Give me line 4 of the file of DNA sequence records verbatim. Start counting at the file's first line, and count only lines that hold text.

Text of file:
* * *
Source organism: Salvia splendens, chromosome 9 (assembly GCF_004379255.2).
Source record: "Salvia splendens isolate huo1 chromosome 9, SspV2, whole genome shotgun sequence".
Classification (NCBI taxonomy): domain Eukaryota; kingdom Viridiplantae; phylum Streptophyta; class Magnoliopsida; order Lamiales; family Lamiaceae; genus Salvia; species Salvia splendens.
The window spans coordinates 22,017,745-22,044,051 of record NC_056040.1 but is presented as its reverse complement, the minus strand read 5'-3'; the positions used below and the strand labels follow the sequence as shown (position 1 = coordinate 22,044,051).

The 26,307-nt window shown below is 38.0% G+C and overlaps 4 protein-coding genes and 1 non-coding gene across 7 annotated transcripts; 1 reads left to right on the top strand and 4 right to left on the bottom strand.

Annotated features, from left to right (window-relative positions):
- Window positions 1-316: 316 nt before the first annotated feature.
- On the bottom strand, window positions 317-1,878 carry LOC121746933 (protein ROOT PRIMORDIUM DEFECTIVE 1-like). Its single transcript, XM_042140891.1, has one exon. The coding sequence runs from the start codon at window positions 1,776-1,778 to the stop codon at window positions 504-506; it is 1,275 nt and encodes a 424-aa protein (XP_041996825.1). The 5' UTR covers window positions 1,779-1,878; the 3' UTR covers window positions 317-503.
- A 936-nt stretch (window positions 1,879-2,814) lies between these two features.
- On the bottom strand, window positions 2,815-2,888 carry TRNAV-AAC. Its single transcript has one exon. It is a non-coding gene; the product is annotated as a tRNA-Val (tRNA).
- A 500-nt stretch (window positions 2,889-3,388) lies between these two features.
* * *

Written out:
The window spans coordinates 22,017,745-22,044,051 of record NC_056040.1 but is presented as its reverse complement, the minus strand read 5'-3'; the positions used below and the strand labels follow the sequence as shown (position 1 = coordinate 22,044,051).